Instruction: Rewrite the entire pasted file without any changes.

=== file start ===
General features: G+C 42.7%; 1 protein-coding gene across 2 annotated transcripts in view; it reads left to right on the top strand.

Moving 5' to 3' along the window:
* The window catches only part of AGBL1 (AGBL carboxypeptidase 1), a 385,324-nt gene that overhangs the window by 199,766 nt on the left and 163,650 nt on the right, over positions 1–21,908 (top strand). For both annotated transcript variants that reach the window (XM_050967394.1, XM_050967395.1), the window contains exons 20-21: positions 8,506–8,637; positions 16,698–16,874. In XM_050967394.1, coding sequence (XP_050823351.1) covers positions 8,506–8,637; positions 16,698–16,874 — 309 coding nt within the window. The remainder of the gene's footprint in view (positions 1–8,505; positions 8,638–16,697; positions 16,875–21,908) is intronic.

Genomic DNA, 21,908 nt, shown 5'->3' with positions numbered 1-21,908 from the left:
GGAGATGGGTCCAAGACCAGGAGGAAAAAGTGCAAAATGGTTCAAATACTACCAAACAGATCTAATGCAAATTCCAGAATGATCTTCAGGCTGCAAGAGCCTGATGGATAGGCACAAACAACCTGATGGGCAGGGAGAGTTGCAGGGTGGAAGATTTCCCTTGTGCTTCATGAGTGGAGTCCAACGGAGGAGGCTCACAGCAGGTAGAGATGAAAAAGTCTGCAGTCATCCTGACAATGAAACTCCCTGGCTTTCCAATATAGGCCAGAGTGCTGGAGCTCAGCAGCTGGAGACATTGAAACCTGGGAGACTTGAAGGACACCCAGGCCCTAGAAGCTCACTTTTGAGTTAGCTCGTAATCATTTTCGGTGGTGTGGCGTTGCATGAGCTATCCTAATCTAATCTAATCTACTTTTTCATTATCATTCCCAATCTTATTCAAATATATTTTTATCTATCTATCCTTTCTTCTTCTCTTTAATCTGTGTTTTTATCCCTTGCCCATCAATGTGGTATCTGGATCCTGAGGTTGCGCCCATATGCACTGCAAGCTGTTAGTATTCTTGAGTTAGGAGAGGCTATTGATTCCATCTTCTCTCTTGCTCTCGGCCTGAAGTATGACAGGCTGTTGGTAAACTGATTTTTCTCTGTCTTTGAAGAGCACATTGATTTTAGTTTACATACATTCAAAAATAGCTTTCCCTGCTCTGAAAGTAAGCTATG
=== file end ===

General features: G+C 42.7%; 1 protein-coding gene across 2 annotated transcripts in view; it reads left to right on the top strand.

Moving 5' to 3' along the window:
* The window catches only part of AGBL1 (AGBL carboxypeptidase 1), a 385,324-nt gene that overhangs the window by 199,766 nt on the left and 163,650 nt on the right, over positions 1–21,908 (top strand). For both annotated transcript variants that reach the window (XM_050967394.1, XM_050967395.1), the window contains exons 20-21: positions 8,506–8,637; positions 16,698–16,874. In XM_050967394.1, coding sequence (XP_050823351.1) covers positions 8,506–8,637; positions 16,698–16,874 — 309 coding nt within the window. The remainder of the gene's footprint in view (positions 1–8,505; positions 8,638–16,697; positions 16,875–21,908) is intronic.

Genomic DNA, 21,908 nt, shown 5'->3' with positions numbered 1-21,908 from the left:
GGAGATGGGTCCAAGACCAGGAGGAAAAAGTGCAAAATGGTTCAAATACTACCAAACAGATCTAATGCAAATTCCAGAATGATCTTCAGGCTGCAAGAGCCTGATGGATAGGCACAAACAACCTGATGGGCAGGGAGAGTTGCAGGGTGGAAGATTTCCCTTGTGCTTCATGAGTGGAGTCCAACGGAGGAGGCTCACAGCAGGTAGAGATGAAAAAGTCTGCAGTCATCCTGACAATGAAACTCCCTGGCTTTCCAATATAGGCCAGAGTGCTGGAGCTCAGCAGCTGGAGACATTGAAACCTGGGAGACTTGAAGGACACCCAGGCCCTAGAAGCTCACTTTTGAGTTAGCTCGTAATCATTTTCGGTGGTGTGGCGTTGCATGAGCTATCCTAATCTAATCTAATCTACTTTTTCATTATCATTCCCAATCTTATTCAAATATATTTTTATCTATCTATCCTTTCTTCTTCTCTTTAATCTGTGTTTTTATCCCTTGCCCATCAATGTGGTATCTGGATCCTGAGGTTGCGCCCATATGCACTGCAAGCTGTTAGTATTCTTGAGTTAGGAGAGGCTATTGATTCCATCTTCTCTCTTGCTCTCGGCCTGAAGTATGACAGGCTGTTGGTAAACTGATTTTTCTCTGTCTTTGAAGAGCACATTGATTTTAGTTTACATACATTCAAAAATAGCTTTCCCTGCTCTGAAAGTAAGCTATG